Anyway, for those who are interested, here's a copy of the loop we did.
It's not super-hard in regards to the mountains, but it has enough to make it "challenging". It's an even 100km loop from the Sekido-bashi bridge.

Great as a short course if you're pushed for time.

Thanks again to TOM, for arranging this, and to everyone else for their patience – having to wait for me.
Thanks for the accounts, guys. Fun reading...wish I could have been there.
Thanks guys!

Tom, thanks again for organizing what turned out to be a wet but fun ride Saturday. You captured it well on your excellent blog.

It was a pleasure meeting Kotaro, Goro and Kenichi from NFCC (those guys can climb!) and riding with Tom the Toge Hunter again. Let's definitely do it again soon!

Travis, it was wonderful to be out on the road again with you after so long, and I enjoyed your account of the ride. Thomas, it was a pleasure as always. Dude -- if I may call you that -- you are getting too strong! Translation: I'm not liking this you-being-faster-up-hills-than-me business.

I would have loved to join you all for a beer, but family duties called (baseball and soccer with the sons), so I took the shortcut home via Wada toge. The climb was very enjoyable, as my legs still had a lot left in them after Otarumi. I was able to attack all the steeper parts en danseuse and use slightly heavier gearing for the flatter bits. Simon, if you're reading this, my time from the turnoff was 25:21, not that I was counting.

I zipped home along the rivers, ending the day with 126km on the computer, and was cleaning my bike outside the house by noon.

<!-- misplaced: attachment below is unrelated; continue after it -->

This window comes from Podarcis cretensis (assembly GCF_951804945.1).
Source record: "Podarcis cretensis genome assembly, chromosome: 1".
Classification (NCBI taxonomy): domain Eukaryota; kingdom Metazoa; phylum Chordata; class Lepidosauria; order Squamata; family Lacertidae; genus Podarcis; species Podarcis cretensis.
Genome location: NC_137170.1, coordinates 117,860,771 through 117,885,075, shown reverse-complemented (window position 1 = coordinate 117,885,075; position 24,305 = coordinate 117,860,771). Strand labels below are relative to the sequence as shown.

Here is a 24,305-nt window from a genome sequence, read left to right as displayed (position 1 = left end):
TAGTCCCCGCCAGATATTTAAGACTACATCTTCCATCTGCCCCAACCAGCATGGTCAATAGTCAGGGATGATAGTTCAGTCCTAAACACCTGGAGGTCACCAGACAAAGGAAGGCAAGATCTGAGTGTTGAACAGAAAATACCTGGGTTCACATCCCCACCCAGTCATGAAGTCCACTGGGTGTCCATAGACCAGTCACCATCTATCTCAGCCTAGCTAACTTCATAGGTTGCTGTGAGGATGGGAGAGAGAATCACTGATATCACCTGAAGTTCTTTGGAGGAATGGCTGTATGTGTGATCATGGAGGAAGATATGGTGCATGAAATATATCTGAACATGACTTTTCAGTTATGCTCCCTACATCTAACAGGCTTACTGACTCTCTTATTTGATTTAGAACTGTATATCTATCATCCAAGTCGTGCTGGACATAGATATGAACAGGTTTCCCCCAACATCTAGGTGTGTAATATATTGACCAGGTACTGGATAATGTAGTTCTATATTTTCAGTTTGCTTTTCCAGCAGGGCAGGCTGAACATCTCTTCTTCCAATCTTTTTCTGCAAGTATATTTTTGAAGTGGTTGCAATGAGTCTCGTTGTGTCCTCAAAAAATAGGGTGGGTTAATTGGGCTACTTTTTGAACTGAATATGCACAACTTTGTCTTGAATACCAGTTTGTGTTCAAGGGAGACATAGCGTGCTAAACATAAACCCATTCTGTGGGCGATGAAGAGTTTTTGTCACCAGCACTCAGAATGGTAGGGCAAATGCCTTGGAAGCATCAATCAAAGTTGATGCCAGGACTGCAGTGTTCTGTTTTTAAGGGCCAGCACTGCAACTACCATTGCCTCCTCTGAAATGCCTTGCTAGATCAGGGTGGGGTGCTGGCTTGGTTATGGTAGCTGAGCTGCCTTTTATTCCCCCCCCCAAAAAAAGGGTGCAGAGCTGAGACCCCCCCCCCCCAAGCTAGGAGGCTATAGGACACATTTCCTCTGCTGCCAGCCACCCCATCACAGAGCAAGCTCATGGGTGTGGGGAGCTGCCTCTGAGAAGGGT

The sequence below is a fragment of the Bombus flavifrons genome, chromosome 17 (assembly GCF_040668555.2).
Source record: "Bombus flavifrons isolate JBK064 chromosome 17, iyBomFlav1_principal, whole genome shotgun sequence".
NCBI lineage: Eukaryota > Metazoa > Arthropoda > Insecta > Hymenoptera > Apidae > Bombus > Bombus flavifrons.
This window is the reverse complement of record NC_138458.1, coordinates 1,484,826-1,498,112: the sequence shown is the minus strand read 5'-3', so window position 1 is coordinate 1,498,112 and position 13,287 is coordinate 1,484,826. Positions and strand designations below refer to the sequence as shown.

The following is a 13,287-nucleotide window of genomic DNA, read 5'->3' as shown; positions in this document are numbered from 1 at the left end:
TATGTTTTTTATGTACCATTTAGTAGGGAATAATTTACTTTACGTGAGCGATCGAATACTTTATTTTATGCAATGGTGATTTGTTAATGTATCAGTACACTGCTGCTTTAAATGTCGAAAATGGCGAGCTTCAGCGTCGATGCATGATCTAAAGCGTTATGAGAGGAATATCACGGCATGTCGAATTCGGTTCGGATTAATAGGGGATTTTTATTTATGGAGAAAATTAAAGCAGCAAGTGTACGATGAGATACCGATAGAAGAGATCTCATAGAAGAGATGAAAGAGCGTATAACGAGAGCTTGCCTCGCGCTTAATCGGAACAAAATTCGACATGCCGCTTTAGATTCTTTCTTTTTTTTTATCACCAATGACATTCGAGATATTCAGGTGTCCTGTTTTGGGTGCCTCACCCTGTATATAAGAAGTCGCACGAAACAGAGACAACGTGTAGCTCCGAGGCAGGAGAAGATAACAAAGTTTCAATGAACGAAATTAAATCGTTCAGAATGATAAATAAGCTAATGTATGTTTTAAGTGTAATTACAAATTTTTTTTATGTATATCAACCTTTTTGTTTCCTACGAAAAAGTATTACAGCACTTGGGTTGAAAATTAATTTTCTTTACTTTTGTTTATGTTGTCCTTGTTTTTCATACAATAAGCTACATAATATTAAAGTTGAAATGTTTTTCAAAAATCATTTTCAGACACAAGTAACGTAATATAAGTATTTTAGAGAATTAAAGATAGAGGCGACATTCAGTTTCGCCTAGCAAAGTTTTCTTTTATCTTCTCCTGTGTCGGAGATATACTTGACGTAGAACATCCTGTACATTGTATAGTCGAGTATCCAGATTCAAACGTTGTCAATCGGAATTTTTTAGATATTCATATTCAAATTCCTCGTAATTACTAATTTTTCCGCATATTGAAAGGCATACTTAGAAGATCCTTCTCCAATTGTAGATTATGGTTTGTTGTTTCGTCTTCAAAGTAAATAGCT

Thanks again, and until next time,


You're posts are such great motivation.

I probably need 6 months to a year of training before I could ride with you guys on a run like that but I'm happy it's something to shoot for.

You're posts are such great motivation.

I probably need 6 months to a year of training before I could ride with you guys on a run like that but I'm happy it's something to shoot for.

Koribeyer hi !

Glad & relieved the title of this thread did not disappoint you !

As a matter of fact, there is not much "masochistic" :eek: about a long ride through those hills when the weather is balmy and the days are still long.

To do these 200K+ runs, one only needs to build up stamina by gradually and consistently increasing the distance of one's rides; no need to go fast and - probably more importantly - no need to think of those rides as "training sessions".

Hope to see you join a future edition of this OHSMK Loop (or any other longer ride in the mountains) ! Keep it up :bike3:!
Thanks for the encouragement Tom! I feel I could do a moderate paced century with hills, so I'm on my way. If the weather clears a bit, I'll probably go for one next Monday (funky days off).

The masochistic aspect appeals actually. It takes the edge of my short temper...

~your eternally patient neighborhood pre-school teacher, kori:D